Alphabet's Google moved 15.9 billion euros ($19.2 billion) to a Bermuda shell company in 2016, regulatory filings in the Netherlands show.
Google uses two structures, known as a "Double Irish" and a "Dutch Sandwich," to shield the majority of its international profits from taxation. The setup involves shifting revenue from one Irish subsidiary to a Dutch company with no employees, and then on to a Bermuda mailbox owned by another Ireland-registered company.
The amount of money Google moved through this tax structure in 2016 was 7 percent higher than the year before, according to company filings with the Dutch Chamber of Commerce dated Dec. 22 and which were made available online Tuesday.
"We pay all of the taxes due and comply with the tax laws in every country we operate in around the world," a Google spokesman said in a statement. "We remain committed to helping grow the online ecosystem."
Last year, Google escaped a 1.12 billion euro French tax bill after a court ruled its Irish subsidiary, which collects revenue for ads the company sells in France, had no permanent base in the country. The European Union has been exploring ways to make U.S. technology companies, many of which use similar tax shelters, pay more.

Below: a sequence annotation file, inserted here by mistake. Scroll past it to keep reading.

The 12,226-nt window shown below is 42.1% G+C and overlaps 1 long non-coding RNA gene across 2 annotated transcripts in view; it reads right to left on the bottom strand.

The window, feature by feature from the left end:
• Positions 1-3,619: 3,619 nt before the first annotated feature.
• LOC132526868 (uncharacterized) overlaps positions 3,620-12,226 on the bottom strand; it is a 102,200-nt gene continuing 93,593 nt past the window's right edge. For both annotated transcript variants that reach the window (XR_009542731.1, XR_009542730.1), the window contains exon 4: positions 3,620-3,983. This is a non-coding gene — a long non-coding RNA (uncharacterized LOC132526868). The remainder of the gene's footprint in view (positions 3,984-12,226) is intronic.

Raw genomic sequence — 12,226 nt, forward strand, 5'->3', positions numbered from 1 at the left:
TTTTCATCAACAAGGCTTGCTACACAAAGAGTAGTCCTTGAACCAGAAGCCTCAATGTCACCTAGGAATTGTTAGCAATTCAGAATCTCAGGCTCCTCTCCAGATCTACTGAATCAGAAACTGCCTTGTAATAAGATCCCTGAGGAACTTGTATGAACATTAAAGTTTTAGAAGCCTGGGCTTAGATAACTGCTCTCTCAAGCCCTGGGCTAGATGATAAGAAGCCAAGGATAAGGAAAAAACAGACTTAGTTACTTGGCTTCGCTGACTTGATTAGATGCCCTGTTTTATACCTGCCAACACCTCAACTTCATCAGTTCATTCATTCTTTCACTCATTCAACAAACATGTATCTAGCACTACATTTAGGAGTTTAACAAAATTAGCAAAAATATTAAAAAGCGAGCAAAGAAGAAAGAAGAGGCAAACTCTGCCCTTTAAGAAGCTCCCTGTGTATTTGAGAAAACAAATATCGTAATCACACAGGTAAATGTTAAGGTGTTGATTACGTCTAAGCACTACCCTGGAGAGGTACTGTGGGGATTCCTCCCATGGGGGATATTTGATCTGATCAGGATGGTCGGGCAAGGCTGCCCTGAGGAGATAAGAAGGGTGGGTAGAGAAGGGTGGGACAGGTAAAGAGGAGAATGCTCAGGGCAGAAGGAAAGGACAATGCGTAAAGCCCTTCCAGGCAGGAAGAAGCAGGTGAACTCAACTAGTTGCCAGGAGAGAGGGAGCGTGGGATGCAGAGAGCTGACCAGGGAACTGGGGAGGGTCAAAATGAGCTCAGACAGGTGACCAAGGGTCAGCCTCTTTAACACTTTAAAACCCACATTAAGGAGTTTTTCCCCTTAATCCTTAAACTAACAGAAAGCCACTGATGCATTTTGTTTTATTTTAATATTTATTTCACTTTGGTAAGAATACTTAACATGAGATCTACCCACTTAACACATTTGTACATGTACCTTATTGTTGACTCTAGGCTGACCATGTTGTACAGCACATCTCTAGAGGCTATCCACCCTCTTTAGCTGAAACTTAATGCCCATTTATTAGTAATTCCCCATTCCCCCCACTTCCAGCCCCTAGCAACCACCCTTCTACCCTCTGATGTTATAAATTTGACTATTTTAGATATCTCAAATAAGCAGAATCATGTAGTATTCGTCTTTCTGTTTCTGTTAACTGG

The Irish government closed the tax loophole that permitted "Double Irish" tax arrangements in 2015. But companies already using the structure are allowed to continue employing it until the end of 2020.
For years, U.S. tax law has given American companies an incentive to keep their foreign earnings offshore by allowing them to defer U.S. taxes until they return those profits to the U.S. But that changes this year; the U.S. tax law passed last month will require companies to pay taxes on the overseas income they've stockpiled to date at one of two rates: 15.5 percent for income held as cash or cash equivalents and 8 percent for less liquid assets.
Google Ireland Ltd. collects most of the company's international advertising revenue and then passes this money on to Dutch subsidiary Google Netherlands Holdings BV. A Google subsidiary in Singapore that collects most of the company's revenue in the Asia-Pacific region does the same.
The Dutch company then transfers this money on to Google Ireland Holdings Unlimited, which has the right to license the search giant's intellectual property outside the U.S. That company is based in Bermuda, which has no corporate income tax.